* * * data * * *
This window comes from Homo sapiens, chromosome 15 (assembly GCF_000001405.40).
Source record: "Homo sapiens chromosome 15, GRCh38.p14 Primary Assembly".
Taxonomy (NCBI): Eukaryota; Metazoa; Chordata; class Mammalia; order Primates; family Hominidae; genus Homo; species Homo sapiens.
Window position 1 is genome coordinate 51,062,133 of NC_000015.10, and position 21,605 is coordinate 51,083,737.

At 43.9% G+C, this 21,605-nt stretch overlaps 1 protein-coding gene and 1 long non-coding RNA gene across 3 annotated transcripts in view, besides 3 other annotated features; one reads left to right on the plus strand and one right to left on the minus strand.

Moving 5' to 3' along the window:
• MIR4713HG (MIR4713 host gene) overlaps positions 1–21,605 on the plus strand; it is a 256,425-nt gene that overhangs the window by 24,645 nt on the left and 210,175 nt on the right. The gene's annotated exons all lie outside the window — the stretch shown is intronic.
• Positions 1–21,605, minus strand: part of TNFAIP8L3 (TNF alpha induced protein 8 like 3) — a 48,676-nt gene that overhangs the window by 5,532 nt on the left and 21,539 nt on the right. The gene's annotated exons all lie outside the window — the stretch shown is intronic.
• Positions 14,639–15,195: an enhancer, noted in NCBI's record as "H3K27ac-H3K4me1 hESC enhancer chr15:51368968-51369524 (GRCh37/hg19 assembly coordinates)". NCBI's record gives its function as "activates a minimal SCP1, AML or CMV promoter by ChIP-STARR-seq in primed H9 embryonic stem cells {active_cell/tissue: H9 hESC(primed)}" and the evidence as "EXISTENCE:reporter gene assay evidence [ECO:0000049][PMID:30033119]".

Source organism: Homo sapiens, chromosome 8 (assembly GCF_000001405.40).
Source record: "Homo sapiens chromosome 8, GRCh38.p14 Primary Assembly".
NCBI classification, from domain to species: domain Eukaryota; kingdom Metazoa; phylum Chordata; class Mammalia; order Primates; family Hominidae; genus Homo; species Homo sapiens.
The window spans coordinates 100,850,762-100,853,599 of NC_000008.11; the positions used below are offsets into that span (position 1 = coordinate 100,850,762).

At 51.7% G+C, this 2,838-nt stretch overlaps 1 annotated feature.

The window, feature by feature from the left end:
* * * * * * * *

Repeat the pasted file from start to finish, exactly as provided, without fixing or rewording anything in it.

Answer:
This window comes from Homo sapiens, chromosome 15 (assembly GCF_000001405.40).
Source record: "Homo sapiens chromosome 15, GRCh38.p14 Primary Assembly".
Taxonomy (NCBI): Eukaryota; Metazoa; Chordata; class Mammalia; order Primates; family Hominidae; genus Homo; species Homo sapiens.
Window position 1 is genome coordinate 51,062,133 of NC_000015.10, and position 21,605 is coordinate 51,083,737.

At 43.9% G+C, this 21,605-nt stretch overlaps 1 protein-coding gene and 1 long non-coding RNA gene across 3 annotated transcripts in view, besides 3 other annotated features; one reads left to right on the plus strand and one right to left on the minus strand.

Moving 5' to 3' along the window:
• MIR4713HG (MIR4713 host gene) overlaps positions 1–21,605 on the plus strand; it is a 256,425-nt gene that overhangs the window by 24,645 nt on the left and 210,175 nt on the right. The gene's annotated exons all lie outside the window — the stretch shown is intronic.
• Positions 1–21,605, minus strand: part of TNFAIP8L3 (TNF alpha induced protein 8 like 3) — a 48,676-nt gene that overhangs the window by 5,532 nt on the left and 21,539 nt on the right. The gene's annotated exons all lie outside the window — the stretch shown is intronic.
• Positions 14,639–15,195: an enhancer, noted in NCBI's record as "H3K27ac-H3K4me1 hESC enhancer chr15:51368968-51369524 (GRCh37/hg19 assembly coordinates)". NCBI's record gives its function as "activates a minimal SCP1, AML or CMV promoter by ChIP-STARR-seq in primed H9 embryonic stem cells {active_cell/tissue: H9 hESC(primed)}" and the evidence as "EXISTENCE:reporter gene assay evidence [ECO:0000049][PMID:30033119]".

Source organism: Homo sapiens, chromosome 8 (assembly GCF_000001405.40).
Source record: "Homo sapiens chromosome 8, GRCh38.p14 Primary Assembly".
NCBI classification, from domain to species: domain Eukaryota; kingdom Metazoa; phylum Chordata; class Mammalia; order Primates; family Hominidae; genus Homo; species Homo sapiens.
The window spans coordinates 100,850,762-100,853,599 of NC_000008.11; the positions used below are offsets into that span (position 1 = coordinate 100,850,762).

At 51.7% G+C, this 2,838-nt stretch overlaps 1 annotated feature.

The window, feature by feature from the left end: